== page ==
The curry at a crossroads
HUMOURIST Naveed Mahbub titled one of his columns Korma Karma (The Daily Star September 26, 2014), narrating story of the glamorous curry kingdom of the 'Chefs from Sylhet' in the United Kingdom.
The story of the 'curry' travelling all the way across the riverine routes and the oceanic depths is the subject of this article. Mr. Mahbub has mentioned that one Sake Dean Mahomed is reputed to have started the first curry house in Britain, named Hindustani Coffee House, in Central London in 1809.
I have a story also, from a book written by one Robert Lindsay, the British East India Company's resident administrator of Sylhet from 1778 to 1788. He mentioned in his Anecdotes of an Indian Life, published in 1840, that a man named Syed Ullah travelled all the way from Sylhet to the United Kingdom with the intention of killing Robert Lindsay in retaliation for the killing of his father in Sylhet during an incident of shooting by police under Lindsay's order. Lindsay (by then Lord Lindsay) convinced Syed Ullah that he was only doing his duty, and the man accepted that explanation. Lindsay learned that Syed Ullah was a good cook, widely reputed for his 'best in the world curry,' and engaged him as a cook in 1809.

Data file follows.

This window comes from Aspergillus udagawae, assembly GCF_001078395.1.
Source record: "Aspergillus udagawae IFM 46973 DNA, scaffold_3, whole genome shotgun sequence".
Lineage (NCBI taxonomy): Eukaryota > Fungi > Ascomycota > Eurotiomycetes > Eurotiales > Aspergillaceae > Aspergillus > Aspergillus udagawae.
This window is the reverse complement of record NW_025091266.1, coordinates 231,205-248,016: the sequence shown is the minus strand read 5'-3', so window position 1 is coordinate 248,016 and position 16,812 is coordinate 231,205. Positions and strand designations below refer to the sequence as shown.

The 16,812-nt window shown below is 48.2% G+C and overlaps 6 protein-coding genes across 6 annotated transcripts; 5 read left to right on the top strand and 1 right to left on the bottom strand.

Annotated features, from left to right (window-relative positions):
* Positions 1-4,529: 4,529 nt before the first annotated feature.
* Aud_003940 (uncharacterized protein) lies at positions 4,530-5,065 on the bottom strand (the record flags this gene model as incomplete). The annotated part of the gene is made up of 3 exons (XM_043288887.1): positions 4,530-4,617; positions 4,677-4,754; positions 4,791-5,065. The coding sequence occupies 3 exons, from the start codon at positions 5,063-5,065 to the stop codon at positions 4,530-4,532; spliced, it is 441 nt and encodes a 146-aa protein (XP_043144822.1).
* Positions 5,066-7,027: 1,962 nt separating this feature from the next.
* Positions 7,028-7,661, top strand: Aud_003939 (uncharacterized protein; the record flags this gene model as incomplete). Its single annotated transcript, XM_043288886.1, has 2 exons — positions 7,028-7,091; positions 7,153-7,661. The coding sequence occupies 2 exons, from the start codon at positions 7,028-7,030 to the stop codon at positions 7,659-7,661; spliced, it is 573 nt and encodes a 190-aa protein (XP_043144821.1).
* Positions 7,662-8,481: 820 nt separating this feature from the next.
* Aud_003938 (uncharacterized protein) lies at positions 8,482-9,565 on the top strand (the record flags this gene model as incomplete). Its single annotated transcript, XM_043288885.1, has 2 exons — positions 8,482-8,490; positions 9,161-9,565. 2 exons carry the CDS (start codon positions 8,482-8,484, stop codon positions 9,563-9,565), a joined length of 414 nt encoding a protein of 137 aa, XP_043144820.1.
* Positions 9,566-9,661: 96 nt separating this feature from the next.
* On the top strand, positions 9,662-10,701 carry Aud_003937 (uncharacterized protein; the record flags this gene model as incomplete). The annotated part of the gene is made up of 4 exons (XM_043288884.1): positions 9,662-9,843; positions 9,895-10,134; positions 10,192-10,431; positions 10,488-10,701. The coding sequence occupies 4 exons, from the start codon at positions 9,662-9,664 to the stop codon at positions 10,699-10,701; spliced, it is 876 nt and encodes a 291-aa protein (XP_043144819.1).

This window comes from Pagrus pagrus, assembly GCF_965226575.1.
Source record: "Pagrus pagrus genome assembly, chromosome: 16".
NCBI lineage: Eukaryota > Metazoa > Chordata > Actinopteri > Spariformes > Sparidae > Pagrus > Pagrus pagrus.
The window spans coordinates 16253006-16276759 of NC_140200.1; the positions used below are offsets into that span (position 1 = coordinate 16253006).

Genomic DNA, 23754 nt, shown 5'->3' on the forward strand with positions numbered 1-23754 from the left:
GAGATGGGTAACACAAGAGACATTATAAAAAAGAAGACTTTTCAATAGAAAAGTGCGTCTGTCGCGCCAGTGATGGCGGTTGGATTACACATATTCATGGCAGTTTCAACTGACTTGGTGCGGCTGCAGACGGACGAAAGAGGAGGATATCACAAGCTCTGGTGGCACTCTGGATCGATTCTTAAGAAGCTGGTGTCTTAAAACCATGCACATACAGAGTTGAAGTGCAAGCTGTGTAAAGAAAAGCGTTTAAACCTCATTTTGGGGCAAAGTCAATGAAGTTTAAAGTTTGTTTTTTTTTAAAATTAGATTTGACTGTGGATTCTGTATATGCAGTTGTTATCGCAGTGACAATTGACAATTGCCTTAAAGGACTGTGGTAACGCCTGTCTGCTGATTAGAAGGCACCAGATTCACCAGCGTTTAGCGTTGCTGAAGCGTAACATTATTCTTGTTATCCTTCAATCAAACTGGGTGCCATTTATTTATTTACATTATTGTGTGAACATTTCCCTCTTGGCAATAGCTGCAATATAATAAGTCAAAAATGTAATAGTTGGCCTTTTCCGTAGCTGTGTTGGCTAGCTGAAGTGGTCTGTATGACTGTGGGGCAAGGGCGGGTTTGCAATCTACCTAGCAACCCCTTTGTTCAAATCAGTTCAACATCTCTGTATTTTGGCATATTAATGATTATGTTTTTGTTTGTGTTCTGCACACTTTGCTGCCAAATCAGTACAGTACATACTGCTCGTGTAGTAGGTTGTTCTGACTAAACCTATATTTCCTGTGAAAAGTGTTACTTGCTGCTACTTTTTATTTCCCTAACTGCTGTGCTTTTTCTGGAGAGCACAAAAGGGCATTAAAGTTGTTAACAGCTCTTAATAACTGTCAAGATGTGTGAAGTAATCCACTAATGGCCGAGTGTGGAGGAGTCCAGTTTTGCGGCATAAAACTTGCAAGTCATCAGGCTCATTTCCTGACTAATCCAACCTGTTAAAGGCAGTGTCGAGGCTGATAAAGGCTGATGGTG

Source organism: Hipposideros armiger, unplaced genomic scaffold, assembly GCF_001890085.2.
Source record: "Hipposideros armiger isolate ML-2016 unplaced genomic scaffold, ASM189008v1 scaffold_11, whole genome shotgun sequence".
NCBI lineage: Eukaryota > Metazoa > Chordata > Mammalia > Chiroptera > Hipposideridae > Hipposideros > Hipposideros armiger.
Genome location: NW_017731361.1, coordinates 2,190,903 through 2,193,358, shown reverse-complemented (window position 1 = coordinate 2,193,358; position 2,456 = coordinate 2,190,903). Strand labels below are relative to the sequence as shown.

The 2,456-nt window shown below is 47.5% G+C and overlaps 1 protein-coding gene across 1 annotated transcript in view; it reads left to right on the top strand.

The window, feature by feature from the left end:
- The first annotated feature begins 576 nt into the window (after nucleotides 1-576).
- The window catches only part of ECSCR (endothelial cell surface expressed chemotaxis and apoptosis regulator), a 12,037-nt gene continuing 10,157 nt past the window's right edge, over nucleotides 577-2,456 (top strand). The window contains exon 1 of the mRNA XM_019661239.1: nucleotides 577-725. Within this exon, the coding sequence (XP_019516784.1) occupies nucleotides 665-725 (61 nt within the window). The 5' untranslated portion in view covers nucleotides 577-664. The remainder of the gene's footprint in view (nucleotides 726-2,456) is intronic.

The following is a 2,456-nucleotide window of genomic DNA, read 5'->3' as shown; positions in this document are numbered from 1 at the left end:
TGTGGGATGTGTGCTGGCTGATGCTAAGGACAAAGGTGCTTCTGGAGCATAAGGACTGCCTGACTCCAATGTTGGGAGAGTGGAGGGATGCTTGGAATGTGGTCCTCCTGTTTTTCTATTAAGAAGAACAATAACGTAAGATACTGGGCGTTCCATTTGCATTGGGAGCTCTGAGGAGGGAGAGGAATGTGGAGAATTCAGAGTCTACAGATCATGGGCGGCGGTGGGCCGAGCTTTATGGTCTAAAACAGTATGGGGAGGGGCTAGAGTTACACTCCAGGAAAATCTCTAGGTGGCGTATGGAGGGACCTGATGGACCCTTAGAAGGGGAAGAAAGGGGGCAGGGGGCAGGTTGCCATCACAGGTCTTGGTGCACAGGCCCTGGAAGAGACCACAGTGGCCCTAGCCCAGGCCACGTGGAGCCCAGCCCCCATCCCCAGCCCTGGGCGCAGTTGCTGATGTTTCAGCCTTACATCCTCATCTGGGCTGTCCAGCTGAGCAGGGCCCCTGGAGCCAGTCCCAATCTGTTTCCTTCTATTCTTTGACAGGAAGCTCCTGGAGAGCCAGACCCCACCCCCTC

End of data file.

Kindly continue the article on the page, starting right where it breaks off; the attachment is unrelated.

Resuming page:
Now, the year 1809 appears in the case of opening of Hindustani Coffee House in Central London by Sake Dean Mahomed. (Mr. Naveed Mahbub has surely got this from some authentic source.) But the year 1809 also appears in Robert Lindsay's book as the year of appointment of Syed Ullah as cook by Robert Lindsay. (In the appendix of the book it appears as a finding of one Nurul Islam in his 'Probashir Kotha')
Who, then, was the first curry cook in the United Kingdom?
I am not inclined to believe that Hindustani Coffee House of Sake Dean Mahomed was really opened in Central London in 1809. Was it not too early for Britishers to get used to and attracted by Indian curry only half a century after British intrusion into India? In my opinion, it took a longer time for the Britishers -- civil servants, tea planters and others -- to get used to a new recipe and take a liking to it. If there was at all a Hindustani Coffee House in London, it may have been opened in 1909 instead of 1809, when there must have been a few whites used to curry for a restaurant serving Indian food to survive in London.
The writer is a retired officer of BCIC.